Being a kid on the internet is normal. I realised just how normal only last week, when my 7-year-old daughter sent me an email while she was in her computing class in her public primary school (for the record, it said "Mum, can we go to the pool tomorrow?"). But with this kind of digital freedom comes responsibility, so let's take a look at the ways you can work with your child to keep them safe online and offline.
1. DO talk about cyberbullying
Parents: Cyberbullying is not harmless. Being bullied online feels no less harmful or devastating than if it were done in person. That's the most important thing you need to know about having kids that interact with others online, because your role is to make sure your child understands that he or she can come to you for support and advice if they are experiencing cyberbullying. Remember that it's okay to get the school involved in any situation where students are bullying other students. As with any bullying, the best chance you have to keep your lot safe from this kind of antisocial behaviour is to keep the conversation open.
Children: Talk to your kids about what kind of behaviour is appropriate online. Give them the analogy of a birthday party: if they wouldn't say it to their friends' faces, they shouldn't say it on the internet. Likewise, if their friends say something hurtful, the fact that it's online doesn't make it okay. Encourage them to speak up about bullying behaviour and to keep records of anything they see online that might affect them or people they know.
2. DON'T let them share any school information
Parents: As their parent, this is partly your responsibility. Not to be a paranoid old biddy, but a whole lot of the information we post online has location identifying information in it. If you post photos from your phone, chances are the image itself contains details about where you took it. If it's a shot of your adorable son on his first day of school, well, now people can find out where that is, if they're so inclined.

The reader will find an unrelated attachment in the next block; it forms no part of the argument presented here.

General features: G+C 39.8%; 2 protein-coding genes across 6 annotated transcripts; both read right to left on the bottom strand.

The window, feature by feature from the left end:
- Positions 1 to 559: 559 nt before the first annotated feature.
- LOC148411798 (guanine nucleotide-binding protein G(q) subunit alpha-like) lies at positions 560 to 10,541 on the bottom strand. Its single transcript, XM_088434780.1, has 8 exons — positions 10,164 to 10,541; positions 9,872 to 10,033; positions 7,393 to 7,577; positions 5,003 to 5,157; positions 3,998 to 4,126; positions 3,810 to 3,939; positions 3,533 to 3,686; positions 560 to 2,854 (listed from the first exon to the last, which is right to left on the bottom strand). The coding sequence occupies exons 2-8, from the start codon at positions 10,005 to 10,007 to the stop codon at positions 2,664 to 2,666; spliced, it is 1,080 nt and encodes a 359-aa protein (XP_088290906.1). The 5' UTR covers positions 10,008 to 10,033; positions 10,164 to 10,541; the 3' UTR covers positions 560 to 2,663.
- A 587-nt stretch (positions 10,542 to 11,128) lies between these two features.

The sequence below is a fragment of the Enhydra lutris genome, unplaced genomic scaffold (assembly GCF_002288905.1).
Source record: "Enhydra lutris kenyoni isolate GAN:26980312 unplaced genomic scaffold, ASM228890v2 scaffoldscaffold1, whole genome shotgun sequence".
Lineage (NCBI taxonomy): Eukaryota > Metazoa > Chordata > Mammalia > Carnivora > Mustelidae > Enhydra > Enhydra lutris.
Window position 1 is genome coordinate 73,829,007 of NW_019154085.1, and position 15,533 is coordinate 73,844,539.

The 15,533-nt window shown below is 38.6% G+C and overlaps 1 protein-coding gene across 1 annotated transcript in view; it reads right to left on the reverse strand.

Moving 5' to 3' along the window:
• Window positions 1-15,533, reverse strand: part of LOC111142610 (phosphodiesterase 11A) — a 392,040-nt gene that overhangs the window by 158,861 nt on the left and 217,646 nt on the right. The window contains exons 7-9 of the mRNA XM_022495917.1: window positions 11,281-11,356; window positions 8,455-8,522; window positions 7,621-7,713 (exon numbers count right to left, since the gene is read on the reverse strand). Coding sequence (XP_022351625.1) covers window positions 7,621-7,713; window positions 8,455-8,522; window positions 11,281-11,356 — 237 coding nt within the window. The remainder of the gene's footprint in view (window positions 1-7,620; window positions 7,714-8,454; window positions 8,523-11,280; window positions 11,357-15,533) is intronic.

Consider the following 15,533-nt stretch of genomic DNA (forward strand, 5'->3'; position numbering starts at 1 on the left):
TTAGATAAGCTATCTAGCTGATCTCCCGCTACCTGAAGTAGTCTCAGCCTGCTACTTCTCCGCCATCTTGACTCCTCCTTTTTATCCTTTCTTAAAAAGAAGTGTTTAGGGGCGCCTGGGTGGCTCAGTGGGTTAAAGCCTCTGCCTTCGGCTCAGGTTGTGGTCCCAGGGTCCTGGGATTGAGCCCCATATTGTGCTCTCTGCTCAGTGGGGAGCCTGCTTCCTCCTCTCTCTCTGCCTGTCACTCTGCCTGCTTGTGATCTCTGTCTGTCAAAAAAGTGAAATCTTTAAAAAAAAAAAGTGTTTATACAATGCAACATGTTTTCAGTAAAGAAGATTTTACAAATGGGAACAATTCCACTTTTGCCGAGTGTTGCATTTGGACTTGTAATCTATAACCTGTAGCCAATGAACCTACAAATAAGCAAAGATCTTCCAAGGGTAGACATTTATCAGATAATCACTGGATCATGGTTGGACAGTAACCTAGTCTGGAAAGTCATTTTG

Children: If your child has access to a smart phone, a laptop or a tablet, chances are they also have access to a camera of some kind. Help them to understand what not to share - photos of them wearing their school uniforms or in front of school grounds can be all that's required to identify the institution.
3. DO use a filter - but don't rely on it
Parents: Products that filter out the bad stuff online are great: they can keep adult, hateful and illegal material away from impressionable young eyes. The easiest way to do this is by creating an separate login for them, then activating parental controls and filters specifically for that account. For example, Google has built-in parental controls, and on some operating systems you can create blacklists for websites that you might not want them to access. Limiting access in this way means your child can have their own space, and you don't need to watch over their shoulder. Having said that, parental filters are not without their faults, so don't rely on them to eliminate everything - they're not a replacement for your good sense!
Children: Kids are pretty savvy - they know when they've found something online that they shouldn't be looking at. If you're worried about how your child might respond to unsuitable content, have them use their computer in a communal family area. Set some ground rules and make them accountable for what they find. And when all else fails, let them know that parental filters can notify you of any questionable behaviour!
4. DON'T check in!
Parents: How fun is the internet? We now have the ability to let all of our friends and family know where we are at any given moment. Every time you "check in" on a public forum - like Foursquare or Facebook - you share another piece of our daily routine. If that routine is to visit a particular cafe before the morning school run, you could unknowingly be identifying where and when to find your kids.
Children: Don't let them post public information about their whereabouts. Depending on their age, they may have access to social media sites - even some of the kid friendly ones - and whilst it's tempting to share every aspect of their lives, don't encourage it. Whilst "we went to the pool today!" is fine, describing it by name and including the fact that they were allowed to run off on their own probably isn't.
5. DO ask for more information
There are some fantastic government resources to help parents and children better understand and manage online risks. In particular, the CyberSmart initiative is bursting with information for little kids, primary schoolers and teenagers, and provides that information in an interactive and engaging way.
Check out state-based resources for local information: